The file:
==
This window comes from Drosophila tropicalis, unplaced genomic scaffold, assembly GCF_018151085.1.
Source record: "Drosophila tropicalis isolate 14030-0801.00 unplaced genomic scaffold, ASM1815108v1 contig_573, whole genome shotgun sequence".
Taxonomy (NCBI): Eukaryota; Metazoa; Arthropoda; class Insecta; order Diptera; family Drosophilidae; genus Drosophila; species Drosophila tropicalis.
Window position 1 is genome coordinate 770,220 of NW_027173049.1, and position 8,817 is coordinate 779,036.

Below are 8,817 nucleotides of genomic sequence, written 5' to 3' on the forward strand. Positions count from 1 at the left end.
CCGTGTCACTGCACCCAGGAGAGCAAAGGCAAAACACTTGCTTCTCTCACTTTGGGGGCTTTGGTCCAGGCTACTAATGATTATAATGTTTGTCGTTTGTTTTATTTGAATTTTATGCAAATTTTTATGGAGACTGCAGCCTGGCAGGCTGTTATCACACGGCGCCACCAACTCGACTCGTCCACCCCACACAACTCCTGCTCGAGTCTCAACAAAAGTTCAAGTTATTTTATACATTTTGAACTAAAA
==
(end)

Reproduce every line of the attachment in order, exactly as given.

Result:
This window comes from Drosophila tropicalis, unplaced genomic scaffold, assembly GCF_018151085.1.
Source record: "Drosophila tropicalis isolate 14030-0801.00 unplaced genomic scaffold, ASM1815108v1 contig_573, whole genome shotgun sequence".
Taxonomy (NCBI): Eukaryota; Metazoa; Arthropoda; class Insecta; order Diptera; family Drosophilidae; genus Drosophila; species Drosophila tropicalis.
Window position 1 is genome coordinate 770,220 of NW_027173049.1, and position 8,817 is coordinate 779,036.

Below are 8,817 nucleotides of genomic sequence, written 5' to 3' on the forward strand. Positions count from 1 at the left end.
CCGTGTCACTGCACCCAGGAGAGCAAAGGCAAAACACTTGCTTCTCTCACTTTGGGGGCTTTGGTCCAGGCTACTAATGATTATAATGTTTGTCGTTTGTTTTATTTGAATTTTATGCAAATTTTTATGGAGACTGCAGCCTGGCAGGCTGTTATCACACGGCGCCACCAACTCGACTCGTCCACCCCACACAACTCCTGCTCGAGTCTCAACAAAAGTTCAAGTTATTTTATACATTTTGAACTAAAA